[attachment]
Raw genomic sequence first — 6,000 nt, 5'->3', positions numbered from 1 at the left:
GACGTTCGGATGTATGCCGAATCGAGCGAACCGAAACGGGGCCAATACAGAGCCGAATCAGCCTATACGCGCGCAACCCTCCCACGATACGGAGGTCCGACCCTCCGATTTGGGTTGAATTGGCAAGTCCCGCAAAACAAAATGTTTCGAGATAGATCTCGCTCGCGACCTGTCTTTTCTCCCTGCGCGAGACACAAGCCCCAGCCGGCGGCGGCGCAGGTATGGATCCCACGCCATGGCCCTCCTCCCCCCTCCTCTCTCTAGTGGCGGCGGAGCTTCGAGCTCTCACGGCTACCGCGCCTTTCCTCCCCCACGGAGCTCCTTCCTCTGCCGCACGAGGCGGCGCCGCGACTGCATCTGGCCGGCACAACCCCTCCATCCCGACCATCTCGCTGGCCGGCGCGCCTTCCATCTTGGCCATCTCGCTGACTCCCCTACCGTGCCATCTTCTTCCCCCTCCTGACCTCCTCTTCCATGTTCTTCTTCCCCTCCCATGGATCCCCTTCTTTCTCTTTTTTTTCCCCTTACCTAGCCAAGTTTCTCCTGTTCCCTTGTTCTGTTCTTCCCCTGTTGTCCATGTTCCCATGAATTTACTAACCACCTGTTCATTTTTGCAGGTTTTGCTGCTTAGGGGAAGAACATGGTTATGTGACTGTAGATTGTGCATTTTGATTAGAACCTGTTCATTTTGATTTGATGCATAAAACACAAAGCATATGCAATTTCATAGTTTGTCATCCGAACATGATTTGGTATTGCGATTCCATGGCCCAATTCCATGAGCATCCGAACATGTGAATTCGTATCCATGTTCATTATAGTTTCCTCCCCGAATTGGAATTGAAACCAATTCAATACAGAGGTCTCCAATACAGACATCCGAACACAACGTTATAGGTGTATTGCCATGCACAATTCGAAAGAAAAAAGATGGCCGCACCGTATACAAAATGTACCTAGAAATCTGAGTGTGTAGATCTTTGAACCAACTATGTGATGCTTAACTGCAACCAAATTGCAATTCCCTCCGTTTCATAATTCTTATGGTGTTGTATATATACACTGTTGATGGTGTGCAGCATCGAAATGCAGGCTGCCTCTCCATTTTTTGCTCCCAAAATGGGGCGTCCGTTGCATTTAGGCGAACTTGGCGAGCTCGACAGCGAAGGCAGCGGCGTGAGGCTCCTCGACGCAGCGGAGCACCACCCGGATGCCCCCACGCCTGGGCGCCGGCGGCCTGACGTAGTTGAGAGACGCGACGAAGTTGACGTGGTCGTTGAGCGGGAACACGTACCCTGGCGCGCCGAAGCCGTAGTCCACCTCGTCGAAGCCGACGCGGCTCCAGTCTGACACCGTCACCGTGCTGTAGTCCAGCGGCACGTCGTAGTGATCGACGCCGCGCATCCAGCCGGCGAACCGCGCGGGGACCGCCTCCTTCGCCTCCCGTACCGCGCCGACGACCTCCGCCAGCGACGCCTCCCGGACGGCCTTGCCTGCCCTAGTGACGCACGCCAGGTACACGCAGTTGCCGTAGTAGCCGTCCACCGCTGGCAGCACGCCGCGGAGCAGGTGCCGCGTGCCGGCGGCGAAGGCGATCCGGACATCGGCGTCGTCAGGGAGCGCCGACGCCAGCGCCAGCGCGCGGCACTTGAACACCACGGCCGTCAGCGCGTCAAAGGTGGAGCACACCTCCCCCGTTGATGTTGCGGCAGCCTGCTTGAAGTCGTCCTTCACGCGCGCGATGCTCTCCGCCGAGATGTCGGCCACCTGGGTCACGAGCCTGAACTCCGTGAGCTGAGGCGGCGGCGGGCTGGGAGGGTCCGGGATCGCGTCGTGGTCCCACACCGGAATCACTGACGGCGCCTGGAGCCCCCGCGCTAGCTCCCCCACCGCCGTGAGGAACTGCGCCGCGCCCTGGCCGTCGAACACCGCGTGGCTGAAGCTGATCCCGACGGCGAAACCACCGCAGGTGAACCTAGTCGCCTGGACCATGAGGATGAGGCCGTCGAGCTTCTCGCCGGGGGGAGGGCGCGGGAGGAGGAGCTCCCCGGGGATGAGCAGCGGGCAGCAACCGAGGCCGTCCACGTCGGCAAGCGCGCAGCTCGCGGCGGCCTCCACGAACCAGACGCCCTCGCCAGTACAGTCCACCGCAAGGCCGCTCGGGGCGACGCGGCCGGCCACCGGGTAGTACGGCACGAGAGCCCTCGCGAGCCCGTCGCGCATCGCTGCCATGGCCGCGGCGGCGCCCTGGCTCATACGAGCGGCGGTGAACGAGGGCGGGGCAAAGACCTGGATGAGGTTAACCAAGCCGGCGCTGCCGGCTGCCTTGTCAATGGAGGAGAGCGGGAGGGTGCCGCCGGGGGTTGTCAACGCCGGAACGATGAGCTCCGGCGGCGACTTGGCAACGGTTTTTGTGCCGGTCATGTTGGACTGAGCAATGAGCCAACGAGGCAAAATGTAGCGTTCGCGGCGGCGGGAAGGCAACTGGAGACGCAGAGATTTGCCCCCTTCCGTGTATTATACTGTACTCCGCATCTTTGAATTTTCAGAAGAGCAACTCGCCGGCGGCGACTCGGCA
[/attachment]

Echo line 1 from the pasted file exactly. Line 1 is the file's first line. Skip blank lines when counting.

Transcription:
Raw genomic sequence first — 6,000 nt, 5'->3', positions numbered from 1 at the left: